Should Ivanka Trump Get A Pass on Answering Tough Questions?

For the entirety of the past 14 months, the Trump White House has been a virtual revolving door.

Starting with former National Security Advisor Michael Flynn, who resigned just a few weeks after Donald Trump took the oath of office, roughly three-dozen senior administration officials have resigned or been fired, resulting in an unprecedented amount of turnover. Of course, there has been some personnel consistency for Donald Trump in the form of his daughter and senior adviser Ivanka Trump.

As the long list of fired or resigned employees indicates, it’s been anything but smooth sailing for the Trump administration, and Ivanka has been no exception. Recently, Ivanka took offense to being asked by NBC’s Peter Alexander if she believed all the women who have stepped forward to accuse her father of sexual misconduct. At last count, at least 22 women have made accusations of sexual misconduct against Donald Trump, dating all the way back to the 1970s.

Image Source: Kayla Velasquez, Unsplash

The President, as we know, has vehemently denied all of the accusations, calling the women liars. Meanwhile, when Alexander asked Ivanka if she believed the women who have accused her father, she ducked the question. Instead of giving an honest answer, she attacked Alexander for asking the question in the first place.

“I think it’s a pretty inappropriate question to ask a daughter if she believes the accusers of her father when he’s affirmatively stated there’s no truth to it.”

— Ivanka Trump

Ivanka’s response created a strong reaction. Some called her out while others showed unwavering support for her, which begs the question: should Ivanka Trump be able to dodge tough questions about her father?

Ivanka Has A Point

From Ivanka’s perspective, what was she supposed to say in response to Alexander’s question? Did Alexander actually think he could get Ivanka to jump ship and express a viewpoint contrary to her father’s stance? Even though Ivanka has publicly expressed support for the #MeToo movement, she has remained fiercely loyal to her father, even if the accusations against Trump and the #MeToo movement are in direct conflict with one another.

There’s also little precedent for the daughter of someone accused of sexual misconduct being asked to comment on the accusations. Often times, the spouses of those individuals are put in front of a camera and asked about the alleged transgressions. But rarely are the kids of the accused dragged into the mess, especially when you consider the close relationship that often exists between fathers and daughters. The President’s relationship with first-daughter Ivanka, by all accounts, qualifies as a close relationship.

In further defense of Ivanka, former first daughter Chelsea Clinton was put in a similar position while campaigning for her mother in 2008. When asked about her mother’s credibility being tied to former President Bill Clinton’s affair with Monica Lewinsky, Chelsea replied that it was “none of your business.” In saying that, Chelsea avoided the topic and refused to throw her father under the bus, much like Ivanka.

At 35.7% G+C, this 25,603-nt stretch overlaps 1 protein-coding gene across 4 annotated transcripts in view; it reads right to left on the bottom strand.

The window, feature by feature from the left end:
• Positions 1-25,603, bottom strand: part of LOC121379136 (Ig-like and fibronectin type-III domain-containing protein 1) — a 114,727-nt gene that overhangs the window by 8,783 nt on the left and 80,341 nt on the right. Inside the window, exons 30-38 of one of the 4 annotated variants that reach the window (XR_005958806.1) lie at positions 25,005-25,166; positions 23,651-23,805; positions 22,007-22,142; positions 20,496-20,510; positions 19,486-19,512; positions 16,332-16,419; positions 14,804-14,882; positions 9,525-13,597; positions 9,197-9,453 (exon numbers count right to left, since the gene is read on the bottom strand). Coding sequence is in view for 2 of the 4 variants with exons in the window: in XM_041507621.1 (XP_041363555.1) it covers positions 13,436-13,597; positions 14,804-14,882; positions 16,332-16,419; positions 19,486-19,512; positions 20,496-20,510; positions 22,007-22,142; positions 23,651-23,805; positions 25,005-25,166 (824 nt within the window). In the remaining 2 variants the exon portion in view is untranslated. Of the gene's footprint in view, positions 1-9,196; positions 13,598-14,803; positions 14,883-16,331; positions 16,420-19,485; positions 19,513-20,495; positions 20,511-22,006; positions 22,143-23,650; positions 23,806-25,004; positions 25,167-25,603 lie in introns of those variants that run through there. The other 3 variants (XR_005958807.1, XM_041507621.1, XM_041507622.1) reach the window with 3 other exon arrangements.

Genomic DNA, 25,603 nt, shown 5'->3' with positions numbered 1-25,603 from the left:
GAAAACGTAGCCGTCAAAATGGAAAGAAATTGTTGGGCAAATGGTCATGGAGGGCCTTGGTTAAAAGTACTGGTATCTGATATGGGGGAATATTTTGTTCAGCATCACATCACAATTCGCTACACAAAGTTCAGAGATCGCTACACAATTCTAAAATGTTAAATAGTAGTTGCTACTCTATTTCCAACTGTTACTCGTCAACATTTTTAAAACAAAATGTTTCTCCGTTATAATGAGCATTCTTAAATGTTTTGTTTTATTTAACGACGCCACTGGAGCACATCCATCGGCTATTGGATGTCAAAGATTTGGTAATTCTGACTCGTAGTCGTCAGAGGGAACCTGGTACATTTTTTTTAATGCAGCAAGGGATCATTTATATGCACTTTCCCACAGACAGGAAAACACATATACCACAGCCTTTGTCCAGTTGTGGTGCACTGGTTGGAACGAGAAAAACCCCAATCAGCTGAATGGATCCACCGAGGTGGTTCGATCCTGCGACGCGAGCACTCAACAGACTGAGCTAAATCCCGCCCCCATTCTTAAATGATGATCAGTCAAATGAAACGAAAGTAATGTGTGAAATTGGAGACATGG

No Special Treatment

While there is validity in Ivanka dismissing Alexander’s question as “inappropriate,” it’s important to remember that she wasn’t giving the interview from the perspective of the first daughter. She was doing so as a senior adviser to the President. In that sense, the question was fair game.

The children of Presidents rarely give interviews, and if they do, they typically aren’t asked about policy decisions or events pertaining to the administration. It’s not the job of the first daughter to give such interviews. However, when the first daughter is also a senior advisor to the President with an office in the White House, the notion of being the first-daughter goes out the window.

Image Source:

Ivanka doesn’t get to pick and choose when she can play the first daughter card to duck a tough question. If the case of Chelsea Clinton, she was just a daughter helping her mother campaign, not someone representing the U.S. government in an official capacity, creating an important distinction between her and Ivanka Trump.

If Ivanka wants to be an advisor to her father in an official capacity, she has to forget that she’s also the first daughter. She has to give up any special treatment that comes with being the first daughter. She has to acknowledge that it’s the job of a reporter like Alexander to ask tough questions and her job as an administration official to answer tough questions. In that sense, Ivanka’s response to Alexander’s question was no different from her father shouting “fake news!” every time someone says something he doesn’t like.

What Side Is Right?

Even for those who have steadfastly supported Ivanka and the entire Trump administration don’t have much of a leg to stand on in this instance. If the United States truly has a free press, then any question posed to a White House official about the President or his actions should be fair game. That’s what it means to have a free press.

Working in the White House means working at the highest level of government. It’s a place where you have to solve difficult problems and answer difficult questions. It’s not a place where you take your daughter to work just for fun. If Ivanka Trump is going to work in the White House in an official capacity, she can’t be allowed to weasel her way out of tough questions. As long as she holds the position, she’s not the first daughter, she’s a senior advisor to the President and there’s no reason for her to get a pass on answering any question.

Start the discussion

to comment